“YOU ARE DYING! YOU ABSOLUTELY MUST DRINK WATER, RIGHT NOW! NOW! NOW! NOW! PLEEEEASE DRINK WATER!”
I feel crazed. I’m anxious and unsettled. I don’t know what to do with myself.
I am only 10 hours into a 32-hour dry fast and everything I thought I knew is now being questioned. My fight/flight response has activated and I feel fidgety. The hair on the back of my neck is standing up and my skin feels like it’s crawling. One thing is clear: I do not like this.
Dancing with Death… Again
I’m not entirely new to these sensations, though I’ve only ever experienced this extreme bodily anxiety for the briefest moments before. The earliest examples my mind can find are memories of falling, but the most clarifying experiences with this horrifying and overwhelming body-takeover have happened more recently – in Kundalini.
Kundalini yoga involves a lot of prescriptive breath work, including holding both the inhalations as well as the exhalations at times. Most people have held a big breath in, especially if they’ve ever swam, but personally I had never even tried to hold my breath out until prompted in Kundalini. It isn’t something you soon forget.
Panic, anxiety and the desperation to survive all swell up inside you immediately and you realize that you are dying. The first few times I tried, I was helpless to withstand my body’s automatic responses, gasping dramatically after the briefest moments.
“Why?! WHY? Why are you doing this?! BREATHE! LIVE! YOU MUST SURVIVE!”
But, after breaking through fear for just a moment longer, pushing beyond that automatic response – the peace and bliss that fills your being is indescribable. Overcoming the fear of death, even for the shortest time, is remarkably invigorating and strengthening. I can only imagine how restorative a full day of consciously ignoring my fear-response will be…
Beginning with the Hardest Challenge
A dry fast is not something to be taken lightly. Abstaining from water can kill you in just days and it is commonly the opposite of what’s recommended by health professionals. So why am I dancing with death in this way?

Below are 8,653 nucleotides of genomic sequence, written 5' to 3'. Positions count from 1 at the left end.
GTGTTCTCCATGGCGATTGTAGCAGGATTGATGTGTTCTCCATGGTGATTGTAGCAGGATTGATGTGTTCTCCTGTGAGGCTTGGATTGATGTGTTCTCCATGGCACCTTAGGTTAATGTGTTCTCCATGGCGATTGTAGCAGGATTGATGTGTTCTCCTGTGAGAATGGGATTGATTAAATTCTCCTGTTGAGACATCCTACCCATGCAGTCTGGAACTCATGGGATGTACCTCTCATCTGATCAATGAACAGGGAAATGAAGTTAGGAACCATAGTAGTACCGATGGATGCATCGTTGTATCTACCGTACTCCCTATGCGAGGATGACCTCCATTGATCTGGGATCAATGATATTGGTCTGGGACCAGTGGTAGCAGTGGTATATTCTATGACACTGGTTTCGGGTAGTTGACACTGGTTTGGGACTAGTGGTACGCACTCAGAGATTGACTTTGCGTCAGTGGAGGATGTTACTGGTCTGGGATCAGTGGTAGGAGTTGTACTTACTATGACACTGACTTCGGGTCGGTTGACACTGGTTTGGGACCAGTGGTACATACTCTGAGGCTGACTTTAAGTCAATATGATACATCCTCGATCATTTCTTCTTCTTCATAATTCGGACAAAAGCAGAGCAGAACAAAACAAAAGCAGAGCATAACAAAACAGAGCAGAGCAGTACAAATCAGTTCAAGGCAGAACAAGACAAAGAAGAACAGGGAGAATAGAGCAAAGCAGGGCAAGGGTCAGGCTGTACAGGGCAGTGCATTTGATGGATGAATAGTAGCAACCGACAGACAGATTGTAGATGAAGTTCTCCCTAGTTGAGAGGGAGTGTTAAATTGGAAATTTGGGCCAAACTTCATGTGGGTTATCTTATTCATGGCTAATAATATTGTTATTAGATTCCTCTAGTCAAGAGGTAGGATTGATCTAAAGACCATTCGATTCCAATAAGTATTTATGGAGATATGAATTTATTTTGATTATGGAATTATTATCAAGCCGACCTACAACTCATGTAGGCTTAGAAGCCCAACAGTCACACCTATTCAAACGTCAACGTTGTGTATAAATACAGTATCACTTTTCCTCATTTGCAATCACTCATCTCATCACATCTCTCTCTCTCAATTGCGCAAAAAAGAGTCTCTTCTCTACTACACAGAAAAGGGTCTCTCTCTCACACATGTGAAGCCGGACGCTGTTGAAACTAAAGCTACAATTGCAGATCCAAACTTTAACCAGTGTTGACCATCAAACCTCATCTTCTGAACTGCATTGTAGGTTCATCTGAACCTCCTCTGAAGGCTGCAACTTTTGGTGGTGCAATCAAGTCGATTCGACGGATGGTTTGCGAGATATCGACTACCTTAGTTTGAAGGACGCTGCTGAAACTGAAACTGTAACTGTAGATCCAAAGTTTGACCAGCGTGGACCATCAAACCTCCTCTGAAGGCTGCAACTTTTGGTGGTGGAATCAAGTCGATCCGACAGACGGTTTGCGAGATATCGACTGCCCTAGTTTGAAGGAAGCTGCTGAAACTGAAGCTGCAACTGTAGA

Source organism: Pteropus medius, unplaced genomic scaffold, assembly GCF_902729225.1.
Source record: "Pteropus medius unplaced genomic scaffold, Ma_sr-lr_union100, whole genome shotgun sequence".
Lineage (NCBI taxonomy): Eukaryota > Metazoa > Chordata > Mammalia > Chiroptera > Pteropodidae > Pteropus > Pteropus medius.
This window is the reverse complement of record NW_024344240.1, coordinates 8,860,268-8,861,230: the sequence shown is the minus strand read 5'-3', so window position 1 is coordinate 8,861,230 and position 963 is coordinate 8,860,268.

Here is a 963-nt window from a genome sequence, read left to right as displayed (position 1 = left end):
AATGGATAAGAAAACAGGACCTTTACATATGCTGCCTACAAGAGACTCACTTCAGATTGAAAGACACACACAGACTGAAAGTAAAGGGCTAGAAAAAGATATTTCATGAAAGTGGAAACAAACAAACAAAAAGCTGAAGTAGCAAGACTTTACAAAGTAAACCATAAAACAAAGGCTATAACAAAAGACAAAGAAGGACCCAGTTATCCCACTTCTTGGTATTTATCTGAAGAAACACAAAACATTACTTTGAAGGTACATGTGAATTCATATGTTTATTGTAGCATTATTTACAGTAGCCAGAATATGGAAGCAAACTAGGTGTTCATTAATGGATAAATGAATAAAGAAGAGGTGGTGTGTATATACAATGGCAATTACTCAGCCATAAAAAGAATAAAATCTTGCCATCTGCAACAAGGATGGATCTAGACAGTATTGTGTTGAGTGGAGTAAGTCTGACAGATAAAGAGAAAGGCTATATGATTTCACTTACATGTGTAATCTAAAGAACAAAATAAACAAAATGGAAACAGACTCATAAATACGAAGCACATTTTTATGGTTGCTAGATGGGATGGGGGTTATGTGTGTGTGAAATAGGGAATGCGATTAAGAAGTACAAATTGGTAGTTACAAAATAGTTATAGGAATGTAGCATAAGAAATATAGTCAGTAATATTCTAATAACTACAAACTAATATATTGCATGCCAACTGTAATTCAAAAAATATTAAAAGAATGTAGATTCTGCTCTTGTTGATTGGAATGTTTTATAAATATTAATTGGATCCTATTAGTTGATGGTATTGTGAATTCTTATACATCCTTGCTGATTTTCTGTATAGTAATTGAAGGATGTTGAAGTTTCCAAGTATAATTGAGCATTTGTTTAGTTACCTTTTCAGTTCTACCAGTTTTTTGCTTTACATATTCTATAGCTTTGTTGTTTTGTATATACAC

This is all just the start of a 21 day fast. I will conclude my dry fast at 8am tomorrow, beginning a 3-day water fast until 8am Tuesday. Starting Tuesday morning, I will finish out the remaining 17 of the full 21 days with fresh juices.
I am prepared to supplement with nut milks and bone broth should the need arise, but I will be abstaining from solid foods for the entire three weeks. Though, arguably not entirely restful, fasting is restorative. Perhaps others would find feasting relaxing, and I have before myself – but right now, I want to relax on a deeper, metabolic and cellular level.
I’ve been pondering these seemingly foreign concepts for over a week now and I’m realizing that so much of the difficulties in my life are caused by not really, truly just resting and relaxing. I have had disordered evening binging tendencies my entire life, and I’m now seeing for the first time it was never about the food. These kinds of realizations came not as a result of fasting today, I haven’t had any major breakthroughs and am mostly hangry, but they are what lead me to this course of action.
I’m diving in, beyond my fear response, to find out who I am beneath all the comforts and conveniences I have been accustomed to my entire life. If it isn’t the food I am looking for while grazing in the evening or otherwise over-consuming, what is it I’m truly craving?
Enabling Prolonged Endurance